Cost-effectiveness of a long-term Internet-delivered worksite health promotion programme on physical activity and nutrition: a cluster randomized controlled trial

Health Educ Res. 2012 Jun;27(3):399-410. doi: 10.1093/her/cys015. Epub 2012 Feb 20.


This study aims to evaluate the cost-effectiveness of a long-term workplace health promotion programme on physical activity (PA) and nutrition. In total, 924 participants enrolled in a 2-year cluster randomized controlled trial, with departments (n = 74) within companies (n = 6) as the unit of randomization. The intervention was compared with a standard programme consisting of a physical health check with face-to-face advice and personal feedback on a website. The intervention consisted of several additional website functionalities: action-oriented feedback, self-monitoring, possibility to ask questions and monthly e-mail messages. Primary outcomes were meeting the guidelines for PA and fruit and vegetable intake. Secondary outcomes were self-perceived health, obesity, elevated blood pressure, elevated cholesterol level and maximum oxygen uptake. Direct and indirect costs were calculated from a societal perspective, and a process evaluation was performed. Of the 924 participants, 72% participated in the first and 60% in the second follow-up. No statistically significant differences were found on primary and secondary outcomes, nor on costs. Average direct costs per participant over the 2-year period were €376, and average indirect costs were €9476. In conclusion, no additional benefits were found in effects or cost savings. Therefore, the programme in its current form cannot be recommended for implementation.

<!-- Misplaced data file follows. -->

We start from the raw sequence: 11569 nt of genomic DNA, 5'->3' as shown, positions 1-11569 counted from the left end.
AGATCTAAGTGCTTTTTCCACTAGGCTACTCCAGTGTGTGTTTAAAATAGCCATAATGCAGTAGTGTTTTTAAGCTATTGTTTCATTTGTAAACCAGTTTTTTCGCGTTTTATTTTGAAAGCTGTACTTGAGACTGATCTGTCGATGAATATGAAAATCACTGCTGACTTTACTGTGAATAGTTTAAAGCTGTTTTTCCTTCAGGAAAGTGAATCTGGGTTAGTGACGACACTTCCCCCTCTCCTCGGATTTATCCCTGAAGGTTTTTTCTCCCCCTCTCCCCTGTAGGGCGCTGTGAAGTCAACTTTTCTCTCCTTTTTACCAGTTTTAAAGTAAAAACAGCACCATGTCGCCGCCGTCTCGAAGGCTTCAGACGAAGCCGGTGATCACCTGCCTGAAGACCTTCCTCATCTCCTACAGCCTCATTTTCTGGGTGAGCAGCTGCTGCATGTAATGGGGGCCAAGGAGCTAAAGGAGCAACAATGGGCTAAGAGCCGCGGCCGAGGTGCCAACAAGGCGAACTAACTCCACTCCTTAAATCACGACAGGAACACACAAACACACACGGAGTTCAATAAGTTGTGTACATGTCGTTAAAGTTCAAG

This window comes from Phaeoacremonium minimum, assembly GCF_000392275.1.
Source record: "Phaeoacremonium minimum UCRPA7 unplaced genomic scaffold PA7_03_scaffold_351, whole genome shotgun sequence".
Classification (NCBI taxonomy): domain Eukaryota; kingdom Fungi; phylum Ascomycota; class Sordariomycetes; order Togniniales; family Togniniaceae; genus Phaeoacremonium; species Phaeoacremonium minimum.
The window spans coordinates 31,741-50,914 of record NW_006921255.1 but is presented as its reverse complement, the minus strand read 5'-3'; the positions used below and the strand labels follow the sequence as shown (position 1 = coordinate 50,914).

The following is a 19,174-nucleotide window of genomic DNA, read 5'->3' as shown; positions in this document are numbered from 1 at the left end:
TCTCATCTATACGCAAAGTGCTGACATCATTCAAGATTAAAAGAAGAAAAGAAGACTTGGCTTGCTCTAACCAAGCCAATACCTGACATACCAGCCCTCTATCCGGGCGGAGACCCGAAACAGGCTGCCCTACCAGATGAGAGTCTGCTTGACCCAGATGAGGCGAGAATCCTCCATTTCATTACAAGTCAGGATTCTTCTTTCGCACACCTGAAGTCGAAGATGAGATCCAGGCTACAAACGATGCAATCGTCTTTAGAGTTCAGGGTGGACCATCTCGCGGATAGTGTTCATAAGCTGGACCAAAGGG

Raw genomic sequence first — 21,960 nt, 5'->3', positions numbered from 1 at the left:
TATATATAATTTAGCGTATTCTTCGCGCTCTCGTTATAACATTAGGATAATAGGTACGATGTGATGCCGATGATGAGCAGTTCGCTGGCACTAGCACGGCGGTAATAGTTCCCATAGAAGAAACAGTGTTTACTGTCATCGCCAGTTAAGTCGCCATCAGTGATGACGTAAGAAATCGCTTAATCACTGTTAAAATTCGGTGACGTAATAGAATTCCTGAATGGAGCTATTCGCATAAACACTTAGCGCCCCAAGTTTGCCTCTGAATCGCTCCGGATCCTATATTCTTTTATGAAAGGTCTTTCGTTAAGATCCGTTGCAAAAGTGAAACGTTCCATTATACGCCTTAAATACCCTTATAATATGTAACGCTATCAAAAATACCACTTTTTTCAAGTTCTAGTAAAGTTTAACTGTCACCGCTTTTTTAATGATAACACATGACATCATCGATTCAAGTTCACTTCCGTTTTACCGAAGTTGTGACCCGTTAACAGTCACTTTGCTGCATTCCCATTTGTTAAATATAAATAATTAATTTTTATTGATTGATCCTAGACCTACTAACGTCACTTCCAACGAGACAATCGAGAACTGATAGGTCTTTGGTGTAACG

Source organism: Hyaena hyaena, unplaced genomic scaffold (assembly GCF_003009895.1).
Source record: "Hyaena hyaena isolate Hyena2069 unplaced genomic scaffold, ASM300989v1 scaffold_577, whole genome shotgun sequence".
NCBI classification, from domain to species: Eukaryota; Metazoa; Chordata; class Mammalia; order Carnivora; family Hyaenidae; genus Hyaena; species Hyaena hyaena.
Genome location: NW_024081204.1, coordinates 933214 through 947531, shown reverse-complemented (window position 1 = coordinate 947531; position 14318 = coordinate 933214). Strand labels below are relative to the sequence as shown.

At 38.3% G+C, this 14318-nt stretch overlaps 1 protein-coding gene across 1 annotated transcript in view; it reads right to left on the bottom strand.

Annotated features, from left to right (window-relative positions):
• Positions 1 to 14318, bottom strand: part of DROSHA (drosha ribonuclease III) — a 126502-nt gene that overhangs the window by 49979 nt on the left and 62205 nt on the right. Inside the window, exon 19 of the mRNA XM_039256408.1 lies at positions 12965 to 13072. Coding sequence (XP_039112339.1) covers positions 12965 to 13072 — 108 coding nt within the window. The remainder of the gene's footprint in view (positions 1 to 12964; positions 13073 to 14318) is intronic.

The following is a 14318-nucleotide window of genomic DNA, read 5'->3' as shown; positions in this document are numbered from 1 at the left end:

Publication types

  • Randomized Controlled Trial
  • Research Support, Non-U.S. Gov't

MeSH terms

  • Adult
  • Cost Savings
  • Cost-Benefit Analysis
  • Costs and Cost Analysis
  • Diet*
  • Exercise*
  • Feedback
  • Female
  • Health Promotion / economics*
  • Health Status
  • Health Status Indicators
  • Humans
  • Internet*
  • Interpersonal Relations
  • Male
  • Middle Aged
  • Netherlands
  • Treatment Outcome
  • Workplace*
  • Young Adult

Associated data

  • ISRCTN/ISRCTN52854353